Thursday, July 2, 2009

Independence of thought, too

On this date in 1776, the Continental Congress effectively chose independence. July 4 as the date on which the assembly formally adopted Jefferson’s great Declaration got to be the holiday. But it was on July 2, which John Adams thought at the time would be the commemorated date, that delegates voted approval of Richard Henry Lee’s resolution:

Resolved, That these United Colonies are, and of right ought to be, free and independent States, that they are absolved from all allegiance to the British Crown, and that all political connection between them and the State of Great Britain is, and ought to be, totally dissolved.

Not to pull you away from your barbecue and the fireworks, but I have a suggestion for your commemoration of our national independence. Take some steps toward intellectual independence.

Presumably in response to my post “The Republic of Moronia,” Mike Pope has recommended a look at, a Web site that examines the accuracy of statements by officials and other public figures. If you want to check on how well President Obama has kept his many promises, or the peculiar statements to which Rep. Michele Bachmann of Minnesota is given, PolitiFact will provide many moments of satisfaction.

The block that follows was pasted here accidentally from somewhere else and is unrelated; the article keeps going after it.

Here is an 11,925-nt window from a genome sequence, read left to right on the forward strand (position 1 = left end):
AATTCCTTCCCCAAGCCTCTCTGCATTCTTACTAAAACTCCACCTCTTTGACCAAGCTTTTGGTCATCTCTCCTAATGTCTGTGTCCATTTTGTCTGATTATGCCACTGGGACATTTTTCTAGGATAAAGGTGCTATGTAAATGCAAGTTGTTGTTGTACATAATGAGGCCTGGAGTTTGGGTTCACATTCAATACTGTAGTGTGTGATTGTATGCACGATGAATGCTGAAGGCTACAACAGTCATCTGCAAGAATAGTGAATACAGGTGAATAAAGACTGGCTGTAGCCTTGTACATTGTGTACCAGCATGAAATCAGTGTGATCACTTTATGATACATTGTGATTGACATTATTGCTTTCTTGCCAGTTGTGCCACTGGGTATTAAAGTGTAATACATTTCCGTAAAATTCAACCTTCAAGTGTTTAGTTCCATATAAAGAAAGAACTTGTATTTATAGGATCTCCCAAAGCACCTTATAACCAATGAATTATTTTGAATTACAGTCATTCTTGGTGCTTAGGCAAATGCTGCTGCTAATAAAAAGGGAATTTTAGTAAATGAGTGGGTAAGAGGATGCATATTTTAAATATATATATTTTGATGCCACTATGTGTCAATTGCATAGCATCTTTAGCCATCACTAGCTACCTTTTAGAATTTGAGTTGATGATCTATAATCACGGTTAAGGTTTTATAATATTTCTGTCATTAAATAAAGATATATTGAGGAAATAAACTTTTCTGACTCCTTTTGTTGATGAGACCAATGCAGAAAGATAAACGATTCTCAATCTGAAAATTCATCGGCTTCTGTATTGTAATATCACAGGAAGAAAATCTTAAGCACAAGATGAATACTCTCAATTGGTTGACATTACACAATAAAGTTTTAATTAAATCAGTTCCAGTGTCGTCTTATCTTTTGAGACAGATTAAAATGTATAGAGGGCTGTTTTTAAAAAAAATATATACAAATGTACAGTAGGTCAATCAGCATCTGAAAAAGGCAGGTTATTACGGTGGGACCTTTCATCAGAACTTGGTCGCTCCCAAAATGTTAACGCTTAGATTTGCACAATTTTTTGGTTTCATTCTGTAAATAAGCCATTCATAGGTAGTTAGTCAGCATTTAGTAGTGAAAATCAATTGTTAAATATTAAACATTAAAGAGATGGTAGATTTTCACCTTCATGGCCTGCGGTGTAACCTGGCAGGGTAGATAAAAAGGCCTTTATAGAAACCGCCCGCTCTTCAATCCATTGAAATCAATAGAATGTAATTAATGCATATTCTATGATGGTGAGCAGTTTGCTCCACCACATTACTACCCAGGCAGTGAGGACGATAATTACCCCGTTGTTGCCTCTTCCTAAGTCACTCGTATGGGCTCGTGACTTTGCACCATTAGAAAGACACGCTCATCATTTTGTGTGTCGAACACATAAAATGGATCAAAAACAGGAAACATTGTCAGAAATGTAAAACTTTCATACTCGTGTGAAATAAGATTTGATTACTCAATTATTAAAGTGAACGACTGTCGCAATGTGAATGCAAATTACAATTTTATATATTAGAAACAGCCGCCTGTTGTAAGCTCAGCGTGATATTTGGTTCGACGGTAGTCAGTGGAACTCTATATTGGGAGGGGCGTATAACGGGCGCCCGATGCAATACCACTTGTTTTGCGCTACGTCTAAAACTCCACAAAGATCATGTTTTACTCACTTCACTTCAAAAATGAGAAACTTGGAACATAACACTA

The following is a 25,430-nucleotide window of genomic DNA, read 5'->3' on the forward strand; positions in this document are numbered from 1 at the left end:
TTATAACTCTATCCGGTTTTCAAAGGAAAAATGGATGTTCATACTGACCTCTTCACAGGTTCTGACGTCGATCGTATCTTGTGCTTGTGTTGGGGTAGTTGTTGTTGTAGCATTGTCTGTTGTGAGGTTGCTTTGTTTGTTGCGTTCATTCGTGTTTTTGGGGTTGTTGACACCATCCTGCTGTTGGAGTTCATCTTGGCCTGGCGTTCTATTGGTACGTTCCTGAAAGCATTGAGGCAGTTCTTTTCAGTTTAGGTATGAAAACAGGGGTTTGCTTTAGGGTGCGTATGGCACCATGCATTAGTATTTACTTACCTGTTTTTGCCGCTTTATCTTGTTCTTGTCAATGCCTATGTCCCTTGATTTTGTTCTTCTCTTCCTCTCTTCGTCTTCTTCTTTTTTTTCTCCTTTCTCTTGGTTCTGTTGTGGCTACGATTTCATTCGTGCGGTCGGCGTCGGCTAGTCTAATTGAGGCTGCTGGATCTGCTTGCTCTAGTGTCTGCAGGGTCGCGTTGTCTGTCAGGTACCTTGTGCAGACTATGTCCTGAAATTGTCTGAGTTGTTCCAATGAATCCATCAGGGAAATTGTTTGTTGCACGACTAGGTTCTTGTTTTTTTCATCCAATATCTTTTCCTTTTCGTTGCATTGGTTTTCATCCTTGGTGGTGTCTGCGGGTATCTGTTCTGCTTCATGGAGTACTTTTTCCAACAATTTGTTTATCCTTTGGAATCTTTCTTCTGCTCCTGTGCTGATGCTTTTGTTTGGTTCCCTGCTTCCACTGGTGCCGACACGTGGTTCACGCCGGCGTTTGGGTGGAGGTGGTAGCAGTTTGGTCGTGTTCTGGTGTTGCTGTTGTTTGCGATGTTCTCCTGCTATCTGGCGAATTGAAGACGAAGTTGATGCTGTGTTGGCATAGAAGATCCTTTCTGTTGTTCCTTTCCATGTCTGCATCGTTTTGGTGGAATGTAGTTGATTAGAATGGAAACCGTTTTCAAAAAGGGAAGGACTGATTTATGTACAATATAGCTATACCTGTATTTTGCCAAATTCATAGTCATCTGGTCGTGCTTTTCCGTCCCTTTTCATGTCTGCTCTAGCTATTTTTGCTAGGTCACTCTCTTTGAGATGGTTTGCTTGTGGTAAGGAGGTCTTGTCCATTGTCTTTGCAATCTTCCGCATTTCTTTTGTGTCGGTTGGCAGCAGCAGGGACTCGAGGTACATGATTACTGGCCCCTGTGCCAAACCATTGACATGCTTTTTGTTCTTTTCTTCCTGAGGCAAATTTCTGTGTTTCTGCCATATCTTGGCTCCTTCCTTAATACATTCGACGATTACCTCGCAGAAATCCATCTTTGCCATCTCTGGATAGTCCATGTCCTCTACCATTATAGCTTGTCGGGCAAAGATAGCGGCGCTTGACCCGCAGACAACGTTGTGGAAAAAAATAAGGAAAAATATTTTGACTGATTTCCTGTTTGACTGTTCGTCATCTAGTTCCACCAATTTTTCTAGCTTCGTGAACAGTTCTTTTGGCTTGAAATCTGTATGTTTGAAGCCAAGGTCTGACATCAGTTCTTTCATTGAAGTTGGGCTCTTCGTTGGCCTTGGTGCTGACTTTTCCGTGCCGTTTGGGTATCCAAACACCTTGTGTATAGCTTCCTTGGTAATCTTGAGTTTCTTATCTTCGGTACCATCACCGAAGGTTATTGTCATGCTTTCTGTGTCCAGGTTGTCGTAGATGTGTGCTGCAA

You are not subject to a remote and unsympathetic sovereign, nor to an unrepresentative legislative body (unless you live in the District of Columbia). Neither should you be subject in the formation of your political opinions — indeed, your view of reality — to the half-truths and outright falsehoods with which you are bombarded daily. It is your job as a citizen not to be gulled by the self-serving misrepresentations of elected officials or the distortions and fantasies retailed by charlatans on the air, in print, and over the Internet.

Mr. Madison and Mr. Jefferson and Mr. Hamilton, however vigorously they disagreed on other matters, were united on this point: They wanted you to be an informed and independent thinker, because on your ability to make informed and responsible choices rests the fate of the republic they created. As Mr. Franklin said at the close of the Constitutional Convention in 1787, you have a republic — if you can keep it.

Pointing the finger

Please click over to Regret the Error, where you will find a short article, “You Don’t Say: Fixing the Blame,” about the issue of assigning responsibility for errors in articles. It explains why I find a writer’s “It’s not my mistake, but it’s got my byline on it” less than compelling.

Besides, it’s not polite to point.